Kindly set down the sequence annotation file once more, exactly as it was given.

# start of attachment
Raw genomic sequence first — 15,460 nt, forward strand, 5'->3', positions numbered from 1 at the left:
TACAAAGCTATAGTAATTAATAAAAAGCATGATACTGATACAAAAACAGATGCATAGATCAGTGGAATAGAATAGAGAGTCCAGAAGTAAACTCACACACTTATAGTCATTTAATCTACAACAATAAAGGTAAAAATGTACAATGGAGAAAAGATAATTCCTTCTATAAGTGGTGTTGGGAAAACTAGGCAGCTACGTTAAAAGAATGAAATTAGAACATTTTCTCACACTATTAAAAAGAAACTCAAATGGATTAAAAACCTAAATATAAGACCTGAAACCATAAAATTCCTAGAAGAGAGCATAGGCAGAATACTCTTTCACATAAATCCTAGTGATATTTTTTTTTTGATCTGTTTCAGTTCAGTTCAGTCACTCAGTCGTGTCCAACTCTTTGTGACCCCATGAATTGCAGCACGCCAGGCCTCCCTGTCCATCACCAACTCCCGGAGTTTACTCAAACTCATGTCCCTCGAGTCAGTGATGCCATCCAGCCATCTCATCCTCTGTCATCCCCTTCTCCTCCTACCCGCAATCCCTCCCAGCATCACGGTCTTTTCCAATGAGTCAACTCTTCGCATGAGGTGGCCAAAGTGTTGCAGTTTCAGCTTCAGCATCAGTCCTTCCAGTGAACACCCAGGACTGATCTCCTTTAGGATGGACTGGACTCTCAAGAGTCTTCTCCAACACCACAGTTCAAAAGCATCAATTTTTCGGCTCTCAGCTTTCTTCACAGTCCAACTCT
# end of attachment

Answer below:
Raw genomic sequence first — 15,460 nt, forward strand, 5'->3', positions numbered from 1 at the left:
TACAAAGCTATAGTAATTAATAAAAAGCATGATACTGATACAAAAACAGATGCATAGATCAGTGGAATAGAATAGAGAGTCCAGAAGTAAACTCACACACTTATAGTCATTTAATCTACAACAATAAAGGTAAAAATGTACAATGGAGAAAAGATAATTCCTTCTATAAGTGGTGTTGGGAAAACTAGGCAGCTACGTTAAAAGAATGAAATTAGAACATTTTCTCACACTATTAAAAAGAAACTCAAATGGATTAAAAACCTAAATATAAGACCTGAAACCATAAAATTCCTAGAAGAGAGCATAGGCAGAATACTCTTTCACATAAATCCTAGTGATATTTTTTTTTTGATCTGTTTCAGTTCAGTTCAGTCACTCAGTCGTGTCCAACTCTTTGTGACCCCATGAATTGCAGCACGCCAGGCCTCCCTGTCCATCACCAACTCCCGGAGTTTACTCAAACTCATGTCCCTCGAGTCAGTGATGCCATCCAGCCATCTCATCCTCTGTCATCCCCTTCTCCTCCTACCCGCAATCCCTCCCAGCATCACGGTCTTTTCCAATGAGTCAACTCTTCGCATGAGGTGGCCAAAGTGTTGCAGTTTCAGCTTCAGCATCAGTCCTTCCAGTGAACACCCAGGACTGATCTCCTTTAGGATGGACTGGACTCTCAAGAGTCTTCTCCAACACCACAGTTCAAAAGCATCAATTTTTCGGCTCTCAGCTTTCTTCACAGTCCAACTCT